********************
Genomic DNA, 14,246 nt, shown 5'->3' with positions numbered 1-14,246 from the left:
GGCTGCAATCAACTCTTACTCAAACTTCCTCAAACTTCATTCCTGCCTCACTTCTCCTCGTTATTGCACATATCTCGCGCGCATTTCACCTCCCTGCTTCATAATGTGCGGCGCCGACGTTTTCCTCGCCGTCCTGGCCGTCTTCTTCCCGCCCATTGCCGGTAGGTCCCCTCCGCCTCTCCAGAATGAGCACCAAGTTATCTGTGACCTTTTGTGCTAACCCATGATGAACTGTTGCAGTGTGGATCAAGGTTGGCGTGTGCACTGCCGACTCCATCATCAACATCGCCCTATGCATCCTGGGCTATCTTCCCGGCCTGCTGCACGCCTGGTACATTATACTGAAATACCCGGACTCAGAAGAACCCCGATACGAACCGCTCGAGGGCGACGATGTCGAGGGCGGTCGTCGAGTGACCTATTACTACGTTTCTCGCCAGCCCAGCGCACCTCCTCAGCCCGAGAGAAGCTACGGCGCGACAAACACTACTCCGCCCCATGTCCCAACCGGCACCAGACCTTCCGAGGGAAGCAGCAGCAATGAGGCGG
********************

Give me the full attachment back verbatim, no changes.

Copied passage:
Genomic DNA, 14,246 nt, shown 5'->3' with positions numbered 1-14,246 from the left:
GGCTGCAATCAACTCTTACTCAAACTTCCTCAAACTTCATTCCTGCCTCACTTCTCCTCGTTATTGCACATATCTCGCGCGCATTTCACCTCCCTGCTTCATAATGTGCGGCGCCGACGTTTTCCTCGCCGTCCTGGCCGTCTTCTTCCCGCCCATTGCCGGTAGGTCCCCTCCGCCTCTCCAGAATGAGCACCAAGTTATCTGTGACCTTTTGTGCTAACCCATGATGAACTGTTGCAGTGTGGATCAAGGTTGGCGTGTGCACTGCCGACTCCATCATCAACATCGCCCTATGCATCCTGGGCTATCTTCCCGGCCTGCTGCACGCCTGGTACATTATACTGAAATACCCGGACTCAGAAGAACCCCGATACGAACCGCTCGAGGGCGACGATGTCGAGGGCGGTCGTCGAGTGACCTATTACTACGTTTCTCGCCAGCCCAGCGCACCTCCTCAGCCCGAGAGAAGCTACGGCGCGACAAACACTACTCCGCCCCATGTCCCAACCGGCACCAGACCTTCCGAGGGAAGCAGCAGCAATGAGGCGG